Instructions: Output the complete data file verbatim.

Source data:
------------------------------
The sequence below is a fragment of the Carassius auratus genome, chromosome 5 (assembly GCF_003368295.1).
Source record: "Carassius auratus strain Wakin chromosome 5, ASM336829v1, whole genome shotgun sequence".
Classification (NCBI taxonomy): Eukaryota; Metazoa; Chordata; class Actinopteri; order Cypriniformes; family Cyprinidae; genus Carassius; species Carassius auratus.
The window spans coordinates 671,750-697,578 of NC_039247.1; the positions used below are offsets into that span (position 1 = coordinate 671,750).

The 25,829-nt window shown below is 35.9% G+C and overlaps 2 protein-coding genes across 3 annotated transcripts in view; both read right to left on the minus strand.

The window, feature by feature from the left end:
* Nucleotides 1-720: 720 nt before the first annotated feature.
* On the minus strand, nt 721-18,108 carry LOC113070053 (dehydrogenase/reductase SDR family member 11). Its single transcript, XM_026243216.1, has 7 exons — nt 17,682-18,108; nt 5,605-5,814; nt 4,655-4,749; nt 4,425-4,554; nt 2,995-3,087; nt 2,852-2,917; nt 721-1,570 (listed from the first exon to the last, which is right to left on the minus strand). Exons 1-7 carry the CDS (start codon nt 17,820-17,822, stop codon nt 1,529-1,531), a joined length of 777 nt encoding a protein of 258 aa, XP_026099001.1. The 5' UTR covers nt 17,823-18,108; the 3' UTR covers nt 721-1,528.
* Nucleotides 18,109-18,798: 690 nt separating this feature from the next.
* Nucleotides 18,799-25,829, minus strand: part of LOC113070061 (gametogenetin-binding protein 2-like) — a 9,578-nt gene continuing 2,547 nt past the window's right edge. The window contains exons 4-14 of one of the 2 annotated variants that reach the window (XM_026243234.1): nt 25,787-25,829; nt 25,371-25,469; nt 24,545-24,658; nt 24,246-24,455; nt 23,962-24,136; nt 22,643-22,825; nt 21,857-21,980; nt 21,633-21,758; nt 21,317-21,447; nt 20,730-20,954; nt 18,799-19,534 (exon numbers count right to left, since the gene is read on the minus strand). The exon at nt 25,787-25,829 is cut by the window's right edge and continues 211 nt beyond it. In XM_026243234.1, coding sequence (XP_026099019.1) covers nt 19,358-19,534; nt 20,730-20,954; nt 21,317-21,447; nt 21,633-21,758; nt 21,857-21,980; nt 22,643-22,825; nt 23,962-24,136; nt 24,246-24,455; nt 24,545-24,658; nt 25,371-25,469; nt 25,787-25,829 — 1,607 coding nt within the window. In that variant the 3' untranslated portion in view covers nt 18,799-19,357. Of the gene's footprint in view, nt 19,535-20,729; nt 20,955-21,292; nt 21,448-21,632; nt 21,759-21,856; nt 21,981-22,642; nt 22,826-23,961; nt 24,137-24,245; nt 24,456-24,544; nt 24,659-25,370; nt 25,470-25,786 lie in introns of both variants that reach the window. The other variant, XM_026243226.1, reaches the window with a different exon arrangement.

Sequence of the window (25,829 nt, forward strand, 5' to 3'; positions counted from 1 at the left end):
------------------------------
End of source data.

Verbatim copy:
The sequence below is a fragment of the Carassius auratus genome, chromosome 5 (assembly GCF_003368295.1).
Source record: "Carassius auratus strain Wakin chromosome 5, ASM336829v1, whole genome shotgun sequence".
Classification (NCBI taxonomy): Eukaryota; Metazoa; Chordata; class Actinopteri; order Cypriniformes; family Cyprinidae; genus Carassius; species Carassius auratus.
The window spans coordinates 671,750-697,578 of NC_039247.1; the positions used below are offsets into that span (position 1 = coordinate 671,750).

The 25,829-nt window shown below is 35.9% G+C and overlaps 2 protein-coding genes across 3 annotated transcripts in view; both read right to left on the minus strand.

The window, feature by feature from the left end:
* Nucleotides 1-720: 720 nt before the first annotated feature.
* On the minus strand, nt 721-18,108 carry LOC113070053 (dehydrogenase/reductase SDR family member 11). Its single transcript, XM_026243216.1, has 7 exons — nt 17,682-18,108; nt 5,605-5,814; nt 4,655-4,749; nt 4,425-4,554; nt 2,995-3,087; nt 2,852-2,917; nt 721-1,570 (listed from the first exon to the last, which is right to left on the minus strand). Exons 1-7 carry the CDS (start codon nt 17,820-17,822, stop codon nt 1,529-1,531), a joined length of 777 nt encoding a protein of 258 aa, XP_026099001.1. The 5' UTR covers nt 17,823-18,108; the 3' UTR covers nt 721-1,528.
* Nucleotides 18,109-18,798: 690 nt separating this feature from the next.
* Nucleotides 18,799-25,829, minus strand: part of LOC113070061 (gametogenetin-binding protein 2-like) — a 9,578-nt gene continuing 2,547 nt past the window's right edge. The window contains exons 4-14 of one of the 2 annotated variants that reach the window (XM_026243234.1): nt 25,787-25,829; nt 25,371-25,469; nt 24,545-24,658; nt 24,246-24,455; nt 23,962-24,136; nt 22,643-22,825; nt 21,857-21,980; nt 21,633-21,758; nt 21,317-21,447; nt 20,730-20,954; nt 18,799-19,534 (exon numbers count right to left, since the gene is read on the minus strand). The exon at nt 25,787-25,829 is cut by the window's right edge and continues 211 nt beyond it. In XM_026243234.1, coding sequence (XP_026099019.1) covers nt 19,358-19,534; nt 20,730-20,954; nt 21,317-21,447; nt 21,633-21,758; nt 21,857-21,980; nt 22,643-22,825; nt 23,962-24,136; nt 24,246-24,455; nt 24,545-24,658; nt 25,371-25,469; nt 25,787-25,829 — 1,607 coding nt within the window. In that variant the 3' untranslated portion in view covers nt 18,799-19,357. Of the gene's footprint in view, nt 19,535-20,729; nt 20,955-21,292; nt 21,448-21,632; nt 21,759-21,856; nt 21,981-22,642; nt 22,826-23,961; nt 24,137-24,245; nt 24,456-24,544; nt 24,659-25,370; nt 25,470-25,786 lie in introns of both variants that reach the window. The other variant, XM_026243226.1, reaches the window with a different exon arrangement.

Sequence of the window (25,829 nt, forward strand, 5' to 3'; positions counted from 1 at the left end):